point, there is “a human need to view the most vexing frailties of a culture through the liberating prism of
lampoon” (George and Trimbur, p. 68). Sarcasm is the only way to bare living in the world. People make
jokes about wars, about violence, about religion, about culture, etc.
After this kind of humorous behavior is accepted and digested by the world as a whole, different mediums
begin to build upon them. Audiences everywhere like to read, see and hear these humorous remarks,
even like to make fun of themselves one in a while. So the media, being managed by people themselves,
oblige us. Satire is everywhere in the medium. We can see it on films and TV, read it in novels, essays,
newspaper articles, other news sources, etc. One clear example of satire’s appeal to people is the “Family
Guy” phenomenon. This is an animated series about a family living in a suburb of the United States. It
makes constant references about pop culture, in a very uncomfortably humorous way, and was cancelled
for this very reason after its third season in 2002. However, “after ravenous fans devoured the DVDs of
the Griffin clan's adventures, the network brought the series back – much to the surprise of creator Seth
MacFarlane.” ( This becomes a vicious cycle. People mock different cultures, mediums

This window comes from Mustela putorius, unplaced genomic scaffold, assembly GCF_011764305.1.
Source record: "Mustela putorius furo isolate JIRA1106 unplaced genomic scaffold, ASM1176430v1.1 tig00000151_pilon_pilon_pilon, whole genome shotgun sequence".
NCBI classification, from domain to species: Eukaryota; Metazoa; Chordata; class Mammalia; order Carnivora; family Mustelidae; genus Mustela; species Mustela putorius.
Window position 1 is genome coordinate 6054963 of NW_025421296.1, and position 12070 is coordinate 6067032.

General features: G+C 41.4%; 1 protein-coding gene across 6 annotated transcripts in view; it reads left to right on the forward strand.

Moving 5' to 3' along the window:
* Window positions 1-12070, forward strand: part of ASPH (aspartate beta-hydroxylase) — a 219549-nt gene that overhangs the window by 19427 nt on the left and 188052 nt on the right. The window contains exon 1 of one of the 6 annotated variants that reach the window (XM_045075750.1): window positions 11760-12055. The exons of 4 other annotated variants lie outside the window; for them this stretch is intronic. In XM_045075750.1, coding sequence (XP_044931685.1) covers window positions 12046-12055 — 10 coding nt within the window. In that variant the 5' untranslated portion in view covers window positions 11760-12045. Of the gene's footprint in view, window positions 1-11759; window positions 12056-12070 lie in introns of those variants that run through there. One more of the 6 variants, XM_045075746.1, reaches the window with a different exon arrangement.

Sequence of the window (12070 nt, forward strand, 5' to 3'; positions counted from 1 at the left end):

(conformed by people) follow this example in order to sell, and when it pushes the limit, people condemn
it, cancel it. However, other people discover that they enjoy this type of humor, so the people that
condemned it, finally accept it. This way, “people” continue to push the boundaries of dark humor, making
it more and more outrageous.

Wyatt Mason, in his essay, points out many satirical writers of our time, such as Tom Perotta, George
Saunders, Francine Prose, and others. I would like to mention, for the sake of this essay, a very effective
and important satirical writer of the twentieth century: Hunter S. Thompson. He has a very famous quote
that pretty much sums up the generation in question and its views of America:

“America... just a nation of two hundred million used car salesmen with all the money we need to buy
guns and no qualms about killing anybody else in the world who tries to make us uncomfortable.”